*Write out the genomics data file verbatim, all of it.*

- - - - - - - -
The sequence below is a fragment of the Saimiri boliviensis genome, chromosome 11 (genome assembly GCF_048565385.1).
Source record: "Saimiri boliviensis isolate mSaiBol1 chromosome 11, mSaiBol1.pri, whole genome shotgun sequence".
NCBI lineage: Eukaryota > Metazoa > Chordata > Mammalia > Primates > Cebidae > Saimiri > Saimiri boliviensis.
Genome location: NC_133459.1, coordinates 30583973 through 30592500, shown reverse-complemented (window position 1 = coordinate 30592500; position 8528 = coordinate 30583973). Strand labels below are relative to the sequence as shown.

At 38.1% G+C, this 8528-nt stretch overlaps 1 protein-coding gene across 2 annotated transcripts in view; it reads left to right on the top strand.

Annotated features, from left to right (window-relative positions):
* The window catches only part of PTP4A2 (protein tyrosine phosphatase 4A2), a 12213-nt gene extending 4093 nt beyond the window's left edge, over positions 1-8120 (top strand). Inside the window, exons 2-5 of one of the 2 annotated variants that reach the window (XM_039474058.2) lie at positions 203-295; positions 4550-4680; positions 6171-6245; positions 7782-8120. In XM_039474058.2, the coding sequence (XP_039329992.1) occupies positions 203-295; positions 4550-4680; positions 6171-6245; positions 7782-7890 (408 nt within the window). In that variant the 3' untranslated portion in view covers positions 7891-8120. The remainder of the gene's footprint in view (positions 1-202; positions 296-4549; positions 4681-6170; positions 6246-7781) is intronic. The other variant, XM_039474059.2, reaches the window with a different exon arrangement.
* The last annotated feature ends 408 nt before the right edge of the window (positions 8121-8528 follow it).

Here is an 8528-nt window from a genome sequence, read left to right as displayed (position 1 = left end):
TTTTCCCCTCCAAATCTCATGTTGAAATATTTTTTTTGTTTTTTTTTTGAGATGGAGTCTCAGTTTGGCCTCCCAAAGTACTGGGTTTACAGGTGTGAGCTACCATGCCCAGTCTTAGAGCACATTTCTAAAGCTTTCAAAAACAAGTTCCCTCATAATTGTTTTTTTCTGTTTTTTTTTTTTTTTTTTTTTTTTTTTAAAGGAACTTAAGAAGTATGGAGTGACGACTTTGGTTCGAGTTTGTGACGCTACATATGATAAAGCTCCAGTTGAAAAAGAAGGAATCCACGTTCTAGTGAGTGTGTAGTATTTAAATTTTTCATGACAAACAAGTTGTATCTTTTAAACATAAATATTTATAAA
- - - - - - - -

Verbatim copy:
The sequence below is a fragment of the Saimiri boliviensis genome, chromosome 11 (genome assembly GCF_048565385.1).
Source record: "Saimiri boliviensis isolate mSaiBol1 chromosome 11, mSaiBol1.pri, whole genome shotgun sequence".
NCBI lineage: Eukaryota > Metazoa > Chordata > Mammalia > Primates > Cebidae > Saimiri > Saimiri boliviensis.
Genome location: NC_133459.1, coordinates 30583973 through 30592500, shown reverse-complemented (window position 1 = coordinate 30592500; position 8528 = coordinate 30583973). Strand labels below are relative to the sequence as shown.

At 38.1% G+C, this 8528-nt stretch overlaps 1 protein-coding gene across 2 annotated transcripts in view; it reads left to right on the top strand.

Annotated features, from left to right (window-relative positions):
* The window catches only part of PTP4A2 (protein tyrosine phosphatase 4A2), a 12213-nt gene extending 4093 nt beyond the window's left edge, over positions 1-8120 (top strand). Inside the window, exons 2-5 of one of the 2 annotated variants that reach the window (XM_039474058.2) lie at positions 203-295; positions 4550-4680; positions 6171-6245; positions 7782-8120. In XM_039474058.2, the coding sequence (XP_039329992.1) occupies positions 203-295; positions 4550-4680; positions 6171-6245; positions 7782-7890 (408 nt within the window). In that variant the 3' untranslated portion in view covers positions 7891-8120. The remainder of the gene's footprint in view (positions 1-202; positions 296-4549; positions 4681-6170; positions 6246-7781) is intronic. The other variant, XM_039474059.2, reaches the window with a different exon arrangement.
* The last annotated feature ends 408 nt before the right edge of the window (positions 8121-8528 follow it).

Here is an 8528-nt window from a genome sequence, read left to right as displayed (position 1 = left end):
TTTTCCCCTCCAAATCTCATGTTGAAATATTTTTTTTGTTTTTTTTTTGAGATGGAGTCTCAGTTTGGCCTCCCAAAGTACTGGGTTTACAGGTGTGAGCTACCATGCCCAGTCTTAGAGCACATTTCTAAAGCTTTCAAAAACAAGTTCCCTCATAATTGTTTTTTTCTGTTTTTTTTTTTTTTTTTTTTTTTTTTTAAAGGAACTTAAGAAGTATGGAGTGACGACTTTGGTTCGAGTTTGTGACGCTACATATGATAAAGCTCCAGTTGAAAAAGAAGGAATCCACGTTCTAGTGAGTGTGTAGTATTTAAATTTTTCATGACAAACAAGTTGTATCTTTTAAACATAAATATTTATAAA